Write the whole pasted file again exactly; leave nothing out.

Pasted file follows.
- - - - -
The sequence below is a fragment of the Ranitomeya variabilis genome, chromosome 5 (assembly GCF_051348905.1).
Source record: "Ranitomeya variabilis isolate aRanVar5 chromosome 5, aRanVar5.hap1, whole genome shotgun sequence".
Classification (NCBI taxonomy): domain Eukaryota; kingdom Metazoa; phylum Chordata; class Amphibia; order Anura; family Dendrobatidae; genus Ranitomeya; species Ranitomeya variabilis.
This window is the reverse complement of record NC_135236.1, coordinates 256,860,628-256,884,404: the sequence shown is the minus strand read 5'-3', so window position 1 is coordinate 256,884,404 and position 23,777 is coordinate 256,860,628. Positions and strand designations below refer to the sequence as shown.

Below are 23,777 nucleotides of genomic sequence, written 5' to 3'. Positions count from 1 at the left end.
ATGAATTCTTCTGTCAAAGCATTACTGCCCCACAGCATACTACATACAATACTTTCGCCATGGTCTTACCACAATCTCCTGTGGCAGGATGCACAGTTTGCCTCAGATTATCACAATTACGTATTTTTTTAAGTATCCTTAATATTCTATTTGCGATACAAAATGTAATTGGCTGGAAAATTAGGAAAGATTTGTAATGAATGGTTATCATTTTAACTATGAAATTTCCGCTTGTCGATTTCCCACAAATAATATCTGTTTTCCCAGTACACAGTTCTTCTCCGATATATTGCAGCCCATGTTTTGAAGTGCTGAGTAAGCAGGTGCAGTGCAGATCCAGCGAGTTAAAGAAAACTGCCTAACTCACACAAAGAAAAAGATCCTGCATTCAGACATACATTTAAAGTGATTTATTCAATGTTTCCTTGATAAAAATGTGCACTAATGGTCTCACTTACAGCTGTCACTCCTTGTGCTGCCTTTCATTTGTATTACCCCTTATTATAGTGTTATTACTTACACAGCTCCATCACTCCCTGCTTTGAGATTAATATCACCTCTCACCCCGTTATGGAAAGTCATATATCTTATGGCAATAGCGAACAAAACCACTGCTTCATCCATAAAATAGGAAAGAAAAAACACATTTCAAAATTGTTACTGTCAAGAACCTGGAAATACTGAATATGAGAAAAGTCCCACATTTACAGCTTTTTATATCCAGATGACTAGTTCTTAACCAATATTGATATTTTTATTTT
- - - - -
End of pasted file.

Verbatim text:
The sequence below is a fragment of the Ranitomeya variabilis genome, chromosome 5 (assembly GCF_051348905.1).
Source record: "Ranitomeya variabilis isolate aRanVar5 chromosome 5, aRanVar5.hap1, whole genome shotgun sequence".
Classification (NCBI taxonomy): domain Eukaryota; kingdom Metazoa; phylum Chordata; class Amphibia; order Anura; family Dendrobatidae; genus Ranitomeya; species Ranitomeya variabilis.
This window is the reverse complement of record NC_135236.1, coordinates 256,860,628-256,884,404: the sequence shown is the minus strand read 5'-3', so window position 1 is coordinate 256,884,404 and position 23,777 is coordinate 256,860,628. Positions and strand designations below refer to the sequence as shown.

Below are 23,777 nucleotides of genomic sequence, written 5' to 3'. Positions count from 1 at the left end.
ATGAATTCTTCTGTCAAAGCATTACTGCCCCACAGCATACTACATACAATACTTTCGCCATGGTCTTACCACAATCTCCTGTGGCAGGATGCACAGTTTGCCTCAGATTATCACAATTACGTATTTTTTTAAGTATCCTTAATATTCTATTTGCGATACAAAATGTAATTGGCTGGAAAATTAGGAAAGATTTGTAATGAATGGTTATCATTTTAACTATGAAATTTCCGCTTGTCGATTTCCCACAAATAATATCTGTTTTCCCAGTACACAGTTCTTCTCCGATATATTGCAGCCCATGTTTTGAAGTGCTGAGTAAGCAGGTGCAGTGCAGATCCAGCGAGTTAAAGAAAACTGCCTAACTCACACAAAGAAAAAGATCCTGCATTCAGACATACATTTAAAGTGATTTATTCAATGTTTCCTTGATAAAAATGTGCACTAATGGTCTCACTTACAGCTGTCACTCCTTGTGCTGCCTTTCATTTGTATTACCCCTTATTATAGTGTTATTACTTACACAGCTCCATCACTCCCTGCTTTGAGATTAATATCACCTCTCACCCCGTTATGGAAAGTCATATATCTTATGGCAATAGCGAACAAAACCACTGCTTCATCCATAAAATAGGAAAGAAAAAACACATTTCAAAATTGTTACTGTCAAGAACCTGGAAATACTGAATATGAGAAAAGTCCCACATTTACAGCTTTTTATATCCAGATGACTAGTTCTTAACCAATATTGATATTTTTATTTT